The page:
Submitted to I, Anonymous:
I am sorry, Sergeant.
I was off doing something else the night our brother kicked in the door and spat in your face. One of us told the most tightly-wound rowdy in our crew that you had admired the shape of his ass, just to see what he'd do. He might have killed you.
Had I been in the room across the hall from yours that night, that room in the barracks where we other young sergeants drank too much and filled hours with yelling matches, stupid dares, and fistfights, I'd have played along. I'd have laughed the careless laugh of the elect.
I missed the running tackle that downed him before he could hurt you. Another of our brothers dragged him out, kicking and screaming. I missed the moment when the daily dose of unthinking disdain we had for you exploded all over the unit, up and down the hall.
I arrived for the aftermath: the big nothing that followed the assault of a non-commissioned officer. We should have let our drunk buddy answer for it. He, like us, was a sergeant. Sober, he'd have known to take his lumps for doing wrong. That's how the Army keeps working in impossible circumstances—we behave with integrity.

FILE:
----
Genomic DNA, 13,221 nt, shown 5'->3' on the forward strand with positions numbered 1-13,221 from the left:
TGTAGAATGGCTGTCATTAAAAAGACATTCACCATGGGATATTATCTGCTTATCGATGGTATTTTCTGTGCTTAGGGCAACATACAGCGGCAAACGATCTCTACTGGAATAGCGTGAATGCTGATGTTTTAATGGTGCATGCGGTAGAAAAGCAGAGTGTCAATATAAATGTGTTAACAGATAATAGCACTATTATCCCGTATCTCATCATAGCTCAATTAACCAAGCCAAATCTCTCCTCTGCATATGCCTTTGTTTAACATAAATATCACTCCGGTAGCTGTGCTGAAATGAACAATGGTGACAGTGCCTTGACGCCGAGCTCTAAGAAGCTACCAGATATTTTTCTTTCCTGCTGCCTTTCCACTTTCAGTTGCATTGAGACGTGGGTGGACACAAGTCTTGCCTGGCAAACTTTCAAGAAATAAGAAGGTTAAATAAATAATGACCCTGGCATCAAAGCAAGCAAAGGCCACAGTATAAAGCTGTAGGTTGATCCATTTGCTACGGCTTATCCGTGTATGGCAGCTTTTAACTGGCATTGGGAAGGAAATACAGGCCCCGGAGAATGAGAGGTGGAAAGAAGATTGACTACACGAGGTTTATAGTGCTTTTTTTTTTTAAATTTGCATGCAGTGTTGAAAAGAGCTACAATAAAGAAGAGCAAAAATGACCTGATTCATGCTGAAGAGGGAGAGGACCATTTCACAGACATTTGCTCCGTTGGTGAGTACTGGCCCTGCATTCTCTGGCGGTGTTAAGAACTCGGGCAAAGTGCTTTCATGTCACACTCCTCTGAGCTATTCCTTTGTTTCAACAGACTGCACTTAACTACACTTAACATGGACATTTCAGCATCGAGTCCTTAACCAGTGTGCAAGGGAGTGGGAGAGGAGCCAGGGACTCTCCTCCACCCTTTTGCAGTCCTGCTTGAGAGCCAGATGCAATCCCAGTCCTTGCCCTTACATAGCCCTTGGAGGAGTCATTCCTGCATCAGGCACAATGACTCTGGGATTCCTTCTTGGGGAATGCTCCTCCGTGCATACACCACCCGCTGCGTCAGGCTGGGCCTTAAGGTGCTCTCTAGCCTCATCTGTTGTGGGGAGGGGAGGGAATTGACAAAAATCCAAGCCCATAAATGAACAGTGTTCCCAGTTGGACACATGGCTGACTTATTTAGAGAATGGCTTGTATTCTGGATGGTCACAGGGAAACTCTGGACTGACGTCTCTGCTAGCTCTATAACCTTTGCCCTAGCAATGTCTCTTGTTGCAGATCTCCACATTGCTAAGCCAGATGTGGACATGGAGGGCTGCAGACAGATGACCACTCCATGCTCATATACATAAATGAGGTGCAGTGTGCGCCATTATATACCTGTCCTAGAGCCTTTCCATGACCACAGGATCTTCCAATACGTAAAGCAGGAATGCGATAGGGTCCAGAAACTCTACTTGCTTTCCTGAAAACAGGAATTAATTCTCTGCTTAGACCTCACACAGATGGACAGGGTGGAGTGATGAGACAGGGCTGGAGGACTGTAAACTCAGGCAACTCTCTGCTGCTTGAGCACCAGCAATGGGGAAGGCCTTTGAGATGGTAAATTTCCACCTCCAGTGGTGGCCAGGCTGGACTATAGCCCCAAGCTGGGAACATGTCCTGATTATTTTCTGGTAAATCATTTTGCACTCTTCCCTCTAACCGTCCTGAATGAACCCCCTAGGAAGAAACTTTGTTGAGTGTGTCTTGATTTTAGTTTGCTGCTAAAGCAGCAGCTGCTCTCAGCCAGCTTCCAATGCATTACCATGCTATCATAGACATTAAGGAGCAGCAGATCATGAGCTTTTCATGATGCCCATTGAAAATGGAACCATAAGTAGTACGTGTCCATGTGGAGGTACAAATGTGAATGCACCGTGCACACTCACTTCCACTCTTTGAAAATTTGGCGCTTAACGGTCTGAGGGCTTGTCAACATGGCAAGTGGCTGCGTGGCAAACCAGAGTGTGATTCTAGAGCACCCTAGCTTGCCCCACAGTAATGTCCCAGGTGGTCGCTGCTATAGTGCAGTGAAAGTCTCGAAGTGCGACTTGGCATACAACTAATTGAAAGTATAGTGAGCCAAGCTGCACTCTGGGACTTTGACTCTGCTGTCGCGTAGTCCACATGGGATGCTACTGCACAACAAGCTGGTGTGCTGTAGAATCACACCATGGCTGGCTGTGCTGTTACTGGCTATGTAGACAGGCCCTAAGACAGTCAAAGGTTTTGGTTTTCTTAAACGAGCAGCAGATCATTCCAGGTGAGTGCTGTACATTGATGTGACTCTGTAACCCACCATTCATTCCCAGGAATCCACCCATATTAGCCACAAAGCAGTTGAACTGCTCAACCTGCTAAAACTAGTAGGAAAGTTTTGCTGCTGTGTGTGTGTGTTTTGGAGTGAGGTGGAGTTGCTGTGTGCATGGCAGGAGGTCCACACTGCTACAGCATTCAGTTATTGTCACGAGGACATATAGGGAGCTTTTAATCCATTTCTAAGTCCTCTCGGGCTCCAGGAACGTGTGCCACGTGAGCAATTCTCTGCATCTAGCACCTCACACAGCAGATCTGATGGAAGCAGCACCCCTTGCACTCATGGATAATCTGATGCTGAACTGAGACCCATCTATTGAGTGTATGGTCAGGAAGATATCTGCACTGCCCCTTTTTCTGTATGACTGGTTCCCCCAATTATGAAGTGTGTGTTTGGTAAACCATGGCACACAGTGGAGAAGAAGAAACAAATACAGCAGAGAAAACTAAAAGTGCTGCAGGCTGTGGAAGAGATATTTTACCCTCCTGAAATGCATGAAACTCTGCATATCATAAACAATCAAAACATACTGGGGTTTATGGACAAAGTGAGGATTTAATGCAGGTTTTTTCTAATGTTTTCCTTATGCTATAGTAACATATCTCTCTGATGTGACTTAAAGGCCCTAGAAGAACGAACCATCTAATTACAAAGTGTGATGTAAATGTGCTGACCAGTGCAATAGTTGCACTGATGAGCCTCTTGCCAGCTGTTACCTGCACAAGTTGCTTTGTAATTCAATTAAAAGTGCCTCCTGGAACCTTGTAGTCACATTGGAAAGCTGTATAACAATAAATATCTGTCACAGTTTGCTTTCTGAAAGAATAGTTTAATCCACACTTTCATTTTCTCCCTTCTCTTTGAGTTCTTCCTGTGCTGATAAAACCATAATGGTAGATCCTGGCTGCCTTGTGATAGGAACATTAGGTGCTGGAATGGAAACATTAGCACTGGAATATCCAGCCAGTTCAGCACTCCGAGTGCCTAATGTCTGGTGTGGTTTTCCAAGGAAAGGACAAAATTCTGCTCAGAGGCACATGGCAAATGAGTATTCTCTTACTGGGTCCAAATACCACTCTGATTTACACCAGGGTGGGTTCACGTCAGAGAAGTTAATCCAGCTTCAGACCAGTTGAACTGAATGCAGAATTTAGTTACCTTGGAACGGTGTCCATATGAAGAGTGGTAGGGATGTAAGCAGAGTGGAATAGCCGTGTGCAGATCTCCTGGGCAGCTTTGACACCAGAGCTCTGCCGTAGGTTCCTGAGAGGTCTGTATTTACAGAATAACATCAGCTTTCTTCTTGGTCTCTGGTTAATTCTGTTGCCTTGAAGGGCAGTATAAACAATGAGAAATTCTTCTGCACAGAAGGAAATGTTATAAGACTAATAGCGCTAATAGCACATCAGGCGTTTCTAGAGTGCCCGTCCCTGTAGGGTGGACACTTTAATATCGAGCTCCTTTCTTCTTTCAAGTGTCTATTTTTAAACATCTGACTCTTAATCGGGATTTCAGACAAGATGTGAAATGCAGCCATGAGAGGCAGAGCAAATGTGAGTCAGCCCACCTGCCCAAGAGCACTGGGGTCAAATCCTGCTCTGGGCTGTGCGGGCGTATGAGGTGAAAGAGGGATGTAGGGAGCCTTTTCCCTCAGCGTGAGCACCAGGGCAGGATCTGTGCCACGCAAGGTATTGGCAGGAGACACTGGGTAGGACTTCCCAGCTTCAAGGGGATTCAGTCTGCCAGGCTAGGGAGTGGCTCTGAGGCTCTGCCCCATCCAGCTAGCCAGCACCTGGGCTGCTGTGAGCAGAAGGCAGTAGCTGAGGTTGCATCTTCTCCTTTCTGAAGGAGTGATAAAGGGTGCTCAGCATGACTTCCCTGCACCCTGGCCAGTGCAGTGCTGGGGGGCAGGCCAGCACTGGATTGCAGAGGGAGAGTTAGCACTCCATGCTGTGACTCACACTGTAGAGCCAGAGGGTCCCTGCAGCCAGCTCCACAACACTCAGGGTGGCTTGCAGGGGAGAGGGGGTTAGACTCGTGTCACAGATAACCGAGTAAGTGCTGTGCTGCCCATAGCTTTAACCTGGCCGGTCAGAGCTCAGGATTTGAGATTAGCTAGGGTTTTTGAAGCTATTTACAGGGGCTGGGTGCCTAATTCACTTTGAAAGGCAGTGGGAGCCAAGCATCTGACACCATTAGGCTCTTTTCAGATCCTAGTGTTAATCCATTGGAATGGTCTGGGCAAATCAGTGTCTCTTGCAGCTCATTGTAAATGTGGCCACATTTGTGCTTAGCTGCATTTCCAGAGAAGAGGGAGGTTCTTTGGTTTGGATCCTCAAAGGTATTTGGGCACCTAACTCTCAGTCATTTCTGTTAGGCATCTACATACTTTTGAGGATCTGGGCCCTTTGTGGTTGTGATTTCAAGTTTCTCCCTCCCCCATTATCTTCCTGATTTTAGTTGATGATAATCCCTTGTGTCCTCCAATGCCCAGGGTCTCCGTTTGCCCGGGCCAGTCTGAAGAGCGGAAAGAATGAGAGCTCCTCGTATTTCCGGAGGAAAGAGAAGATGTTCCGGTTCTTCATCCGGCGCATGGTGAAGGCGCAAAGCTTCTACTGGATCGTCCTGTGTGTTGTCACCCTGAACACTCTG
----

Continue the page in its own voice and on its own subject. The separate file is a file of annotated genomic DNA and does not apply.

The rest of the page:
Instead, we all got busy not asking and not telling. You never had a chance, you see? We never asked, and you never told, but, off-duty, you were just one shade too gentle. Instead of making you our brother, we made you a queer cousin. So, when it came time for him to pay the price, the spit on your face came cheap. He got a talking-to, you got nothing.
Afterward, I saw the shame bear down on you. Yet, you fixed your door and you led your squad. You kept working in impossible circumstances—you behaved with Integrity. We, your peers, made you lead soldiers without the dignity of the stripes you had earned. That is the deadly threat to good order and discipline that politicians ought to rant about. My complicity in this twisted act helped me to see my own lie writ large in my Army's lie.
When integrity matters, you ask and you tell. You tell your brothers who you are. You show up for them, and they show up for you. I did not show up for you, Sergeant, and there has been a burning shame in my gut ever since.
I am sorry, brother.